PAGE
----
On the other hand, all time-shortened WAnT models proposed to date have obtained the main variable (power output) and its derivates (i.e., PPO or MPO) in an indirect way [6,7,8,9,10,11,12]. Thus, the power output has been traditionally calculated by multiplying the revolution per second of the Monark® cycle ergometer (velocity) by a fixed resistance, commonly corresponding to 7.5% of the subject’s body mass (force) [11]. However, since the load placed in the basket of the cycle ergometer remains constant while the moment of inertia changes during the initial acceleration, the actual resistance to overcome is not constant throughout the entire trial [17,18]. Therefore, this traditional method does not allow for the registration of instantaneous force that the subject is applying to overcome the resistance. This fact could introduce a source of error in the power measurement, since in some cases the accuracy of this variable (resistance × velocity) decreases as a consequence of an overestimation of the resistance parameter [19]. Advances in technology have led to the development of power meters that directly measure the instantaneous force applied to the pedals, plate, or rear-wheel axle [20,21]. Thus, instantaneous power output could be obtained by means of the simultaneous measure of the angular velocity. This methodology has been previously used to measure power output changes after different training programs [13,14] and evaluate the force–velocity profile in cycling [22]. However, no study to date has analyzed a time-shortened WAnT using this technology.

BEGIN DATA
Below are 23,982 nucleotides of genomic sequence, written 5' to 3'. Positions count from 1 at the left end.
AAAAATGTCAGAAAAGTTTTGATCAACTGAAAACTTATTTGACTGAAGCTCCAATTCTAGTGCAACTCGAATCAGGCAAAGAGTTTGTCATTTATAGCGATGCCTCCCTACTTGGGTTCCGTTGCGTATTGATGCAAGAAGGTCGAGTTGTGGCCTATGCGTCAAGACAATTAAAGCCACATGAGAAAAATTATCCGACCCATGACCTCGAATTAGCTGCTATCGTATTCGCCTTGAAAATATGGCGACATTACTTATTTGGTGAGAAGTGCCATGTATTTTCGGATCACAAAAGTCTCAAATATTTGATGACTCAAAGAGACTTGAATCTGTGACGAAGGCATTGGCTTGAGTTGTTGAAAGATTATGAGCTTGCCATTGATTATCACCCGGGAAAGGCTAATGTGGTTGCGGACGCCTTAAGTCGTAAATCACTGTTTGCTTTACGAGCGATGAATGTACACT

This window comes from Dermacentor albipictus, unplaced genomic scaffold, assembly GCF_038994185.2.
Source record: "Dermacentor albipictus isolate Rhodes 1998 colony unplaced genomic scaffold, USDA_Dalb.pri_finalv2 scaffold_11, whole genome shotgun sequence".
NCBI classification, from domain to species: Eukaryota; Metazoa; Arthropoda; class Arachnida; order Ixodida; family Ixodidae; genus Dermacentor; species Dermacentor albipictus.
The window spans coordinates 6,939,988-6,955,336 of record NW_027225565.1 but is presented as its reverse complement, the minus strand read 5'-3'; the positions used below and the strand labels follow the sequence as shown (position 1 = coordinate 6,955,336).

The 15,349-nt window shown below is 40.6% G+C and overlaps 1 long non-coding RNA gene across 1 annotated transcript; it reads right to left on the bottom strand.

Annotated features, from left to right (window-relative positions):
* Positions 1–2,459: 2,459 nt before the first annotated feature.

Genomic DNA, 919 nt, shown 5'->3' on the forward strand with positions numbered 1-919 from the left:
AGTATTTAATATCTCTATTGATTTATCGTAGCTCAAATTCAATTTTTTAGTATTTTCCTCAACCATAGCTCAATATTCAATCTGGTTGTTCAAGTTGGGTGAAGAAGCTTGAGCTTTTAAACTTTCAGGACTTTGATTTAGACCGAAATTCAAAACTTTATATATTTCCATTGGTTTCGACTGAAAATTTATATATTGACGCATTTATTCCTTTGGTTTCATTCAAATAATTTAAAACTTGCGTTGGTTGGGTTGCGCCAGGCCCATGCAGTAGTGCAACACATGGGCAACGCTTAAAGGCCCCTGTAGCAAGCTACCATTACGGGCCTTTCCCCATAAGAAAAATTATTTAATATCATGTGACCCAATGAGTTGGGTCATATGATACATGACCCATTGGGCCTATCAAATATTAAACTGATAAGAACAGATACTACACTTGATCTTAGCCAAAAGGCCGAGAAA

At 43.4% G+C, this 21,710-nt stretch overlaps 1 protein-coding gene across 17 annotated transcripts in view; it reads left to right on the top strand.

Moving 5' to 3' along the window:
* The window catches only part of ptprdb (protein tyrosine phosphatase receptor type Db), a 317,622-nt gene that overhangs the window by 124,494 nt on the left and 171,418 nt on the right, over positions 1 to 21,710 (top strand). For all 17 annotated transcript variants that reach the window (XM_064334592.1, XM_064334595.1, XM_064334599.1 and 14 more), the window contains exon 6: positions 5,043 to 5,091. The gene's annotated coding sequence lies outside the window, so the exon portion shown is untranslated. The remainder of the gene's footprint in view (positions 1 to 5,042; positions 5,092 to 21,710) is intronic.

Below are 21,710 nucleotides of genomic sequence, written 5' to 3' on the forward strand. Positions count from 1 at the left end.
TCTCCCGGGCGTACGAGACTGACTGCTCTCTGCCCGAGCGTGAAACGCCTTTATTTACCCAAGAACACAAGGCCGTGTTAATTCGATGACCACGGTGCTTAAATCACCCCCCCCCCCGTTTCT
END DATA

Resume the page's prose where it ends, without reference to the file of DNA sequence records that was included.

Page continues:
Therefore, this study aimed to analyze the validity and sensitivity of two time-shortened WAnT modifications by measuring the main variable (power output) using a power meter device.

2. Materials and Methods

2.1. Experimental Design

Three phases can be differentiated in the current study. In Phase A (cross-sectional), 40 participants conducted a single 30 s WAnT on a cycle ergometer. The first 15 s and 20 s of these trials were used to elaborate two predictive regression models of the traditional 30 s test. In Phase B (cross-sectional), another 30 s WAnT was performed by 15 participants (not including any subject who participated in Phase A), in order to examine the accuracy of the aforementioned regression models (i.e., cross-validation analysis). Finally, in Phase C (longitudinal), 22 volunteers completed a 10-week resistance training program using the full back squat exercise. Before (T0) and after (T10) this training intervention, participants completed a 30 s WAnT, and changes in MPO were registered to evaluate the sensitivity of the two time-shortened WAnT protocols to detect increases or decreases in anaerobic capacity.

2.2. Subjects